And Then It Is Winter

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For this final article in the Year of our Lord 2017, I’m sharing with you a story I’ve had in my files for some time, author unknown, slightly revised by yours truly:

Time has a way of moving quickly and catching us unaware of the passing years. It seems just yesterday that I was young, newly married, and embarking on my new life with my new spouse.  Yet here it is, the winter of my life. How did I get here so fast? Where did all those years go?

Through the years I remember seeing older people and thinking they were years away from me. The winter of my life was so far off I could not fathom it or imagine what it would be like.

But here it is. My friends are retired and getting gray. They move slowly. Some are in better shape than I’m in. Others are in worse shape than I’m in. But like me, their age is beginning to show. I am now those older folks I used to see but never thought I’d actually be.

Taking a nap is not a treat anymore, it’s mandatory! If I don’t take one on my own, I just fall asleep where I sit!

So now I enter this new season of my life unprepared for all the aches and pains and loss of strength and ability to go and do things I wish I had done but never did!

At least I know that though the winter has come, and I’m not sure how long it will last, when it’s over on this earth, it’s NOT over. A new adventure will begin! The Bible calls it heaven!

If you’re not in your winter yet, let me remind you that it will be here faster than you think. So, whatever you would like to accomplish in your life, do it quickly! Don’t put it off too long!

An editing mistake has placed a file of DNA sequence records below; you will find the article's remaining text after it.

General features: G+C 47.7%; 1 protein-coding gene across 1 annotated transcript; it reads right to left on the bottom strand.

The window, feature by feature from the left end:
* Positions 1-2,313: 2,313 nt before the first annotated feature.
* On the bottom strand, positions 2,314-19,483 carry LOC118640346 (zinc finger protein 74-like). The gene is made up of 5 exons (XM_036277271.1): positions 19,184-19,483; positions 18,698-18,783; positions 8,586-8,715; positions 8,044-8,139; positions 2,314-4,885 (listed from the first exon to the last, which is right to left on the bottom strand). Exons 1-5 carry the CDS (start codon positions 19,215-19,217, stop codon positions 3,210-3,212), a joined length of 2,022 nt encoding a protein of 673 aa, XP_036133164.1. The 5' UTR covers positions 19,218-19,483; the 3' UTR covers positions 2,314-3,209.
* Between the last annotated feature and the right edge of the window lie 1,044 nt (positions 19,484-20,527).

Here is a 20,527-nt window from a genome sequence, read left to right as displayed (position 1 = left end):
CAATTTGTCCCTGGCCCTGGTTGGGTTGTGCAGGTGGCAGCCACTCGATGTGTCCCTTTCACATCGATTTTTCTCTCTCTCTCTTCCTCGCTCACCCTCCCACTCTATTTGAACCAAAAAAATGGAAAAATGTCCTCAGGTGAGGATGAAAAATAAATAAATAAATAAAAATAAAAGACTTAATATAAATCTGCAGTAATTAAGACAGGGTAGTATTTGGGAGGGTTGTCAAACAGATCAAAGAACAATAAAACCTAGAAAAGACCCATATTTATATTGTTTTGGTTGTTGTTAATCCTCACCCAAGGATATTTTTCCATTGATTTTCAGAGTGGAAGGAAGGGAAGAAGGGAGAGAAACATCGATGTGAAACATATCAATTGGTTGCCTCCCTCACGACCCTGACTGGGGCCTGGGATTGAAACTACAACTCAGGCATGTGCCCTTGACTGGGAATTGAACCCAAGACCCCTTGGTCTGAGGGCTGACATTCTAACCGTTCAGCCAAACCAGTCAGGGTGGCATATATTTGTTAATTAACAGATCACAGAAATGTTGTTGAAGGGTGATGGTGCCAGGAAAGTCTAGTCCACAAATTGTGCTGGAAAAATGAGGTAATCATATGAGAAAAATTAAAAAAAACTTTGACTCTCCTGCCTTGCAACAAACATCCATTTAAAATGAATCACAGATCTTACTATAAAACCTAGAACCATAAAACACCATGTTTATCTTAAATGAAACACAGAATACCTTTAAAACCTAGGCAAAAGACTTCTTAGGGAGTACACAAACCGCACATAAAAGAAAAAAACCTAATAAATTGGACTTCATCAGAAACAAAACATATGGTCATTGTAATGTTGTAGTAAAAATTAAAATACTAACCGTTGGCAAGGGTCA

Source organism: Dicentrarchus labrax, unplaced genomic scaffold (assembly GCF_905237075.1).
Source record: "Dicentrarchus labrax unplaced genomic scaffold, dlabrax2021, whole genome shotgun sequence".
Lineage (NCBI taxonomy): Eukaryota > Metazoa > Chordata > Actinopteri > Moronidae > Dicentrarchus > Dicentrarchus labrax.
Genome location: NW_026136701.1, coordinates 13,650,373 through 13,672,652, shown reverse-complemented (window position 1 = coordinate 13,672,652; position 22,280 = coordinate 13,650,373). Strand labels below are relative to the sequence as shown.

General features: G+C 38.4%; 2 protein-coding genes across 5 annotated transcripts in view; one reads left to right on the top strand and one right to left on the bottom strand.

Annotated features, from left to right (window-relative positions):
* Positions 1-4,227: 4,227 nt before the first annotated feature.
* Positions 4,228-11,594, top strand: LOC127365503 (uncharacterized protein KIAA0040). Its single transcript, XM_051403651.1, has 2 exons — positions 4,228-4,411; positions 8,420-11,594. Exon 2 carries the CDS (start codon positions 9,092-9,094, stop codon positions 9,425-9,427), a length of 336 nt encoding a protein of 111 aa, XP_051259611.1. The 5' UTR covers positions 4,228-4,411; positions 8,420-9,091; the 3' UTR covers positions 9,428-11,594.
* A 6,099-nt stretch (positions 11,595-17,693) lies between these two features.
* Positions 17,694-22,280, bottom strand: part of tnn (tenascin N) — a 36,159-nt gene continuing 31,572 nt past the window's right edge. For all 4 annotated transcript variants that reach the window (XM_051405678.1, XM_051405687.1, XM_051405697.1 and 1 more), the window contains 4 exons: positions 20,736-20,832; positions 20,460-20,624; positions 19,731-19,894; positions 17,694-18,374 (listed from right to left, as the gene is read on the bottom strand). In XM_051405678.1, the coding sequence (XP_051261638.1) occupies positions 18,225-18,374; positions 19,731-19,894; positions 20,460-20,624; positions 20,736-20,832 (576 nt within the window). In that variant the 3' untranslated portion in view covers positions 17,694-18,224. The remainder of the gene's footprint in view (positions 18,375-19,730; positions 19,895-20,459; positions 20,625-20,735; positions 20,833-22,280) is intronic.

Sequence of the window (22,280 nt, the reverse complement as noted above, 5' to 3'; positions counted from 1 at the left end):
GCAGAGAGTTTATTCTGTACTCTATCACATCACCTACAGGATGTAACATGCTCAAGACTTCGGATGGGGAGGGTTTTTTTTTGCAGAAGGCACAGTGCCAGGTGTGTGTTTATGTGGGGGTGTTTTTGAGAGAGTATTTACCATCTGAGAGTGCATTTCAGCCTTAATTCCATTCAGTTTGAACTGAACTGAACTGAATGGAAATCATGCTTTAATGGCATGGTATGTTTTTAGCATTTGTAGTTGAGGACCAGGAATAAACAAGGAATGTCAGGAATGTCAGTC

We have no promise that we will see all the seasons of our life. So live for today. Say all the things you want your loved ones to remember about your love for them, about God’s love for them, and about all the things you have done with them in all the years past!

Thus ends the story. Although I’m in the winter of my life chronologically, I feel like it’s actually still the fall. Good health is a gift of God that is often taken for granted until it’s gone.

Life is God’s gift to you. The way you live your life is your gift to him and to those who come after you. It is health that is real wealth and not pieces of gold and silver. Today is the oldest you have ever been, yet the youngest you will ever be. So enjoy this day God has given you.

In whatever season of your life you happen to be living at this moment, Terry and I extend to you the assurance of our prayers for a blessed, healthy, and happy New Year!

 

 

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Legacy Deo

screen-shot-2017-01-04-at-9-55-49-pmLegacy is a word that means bequest, inheritance, heritage. Deo is the Latin word for God. Those two words comprise the new name of Lutheran Foundation of Texas: Legacy Deo.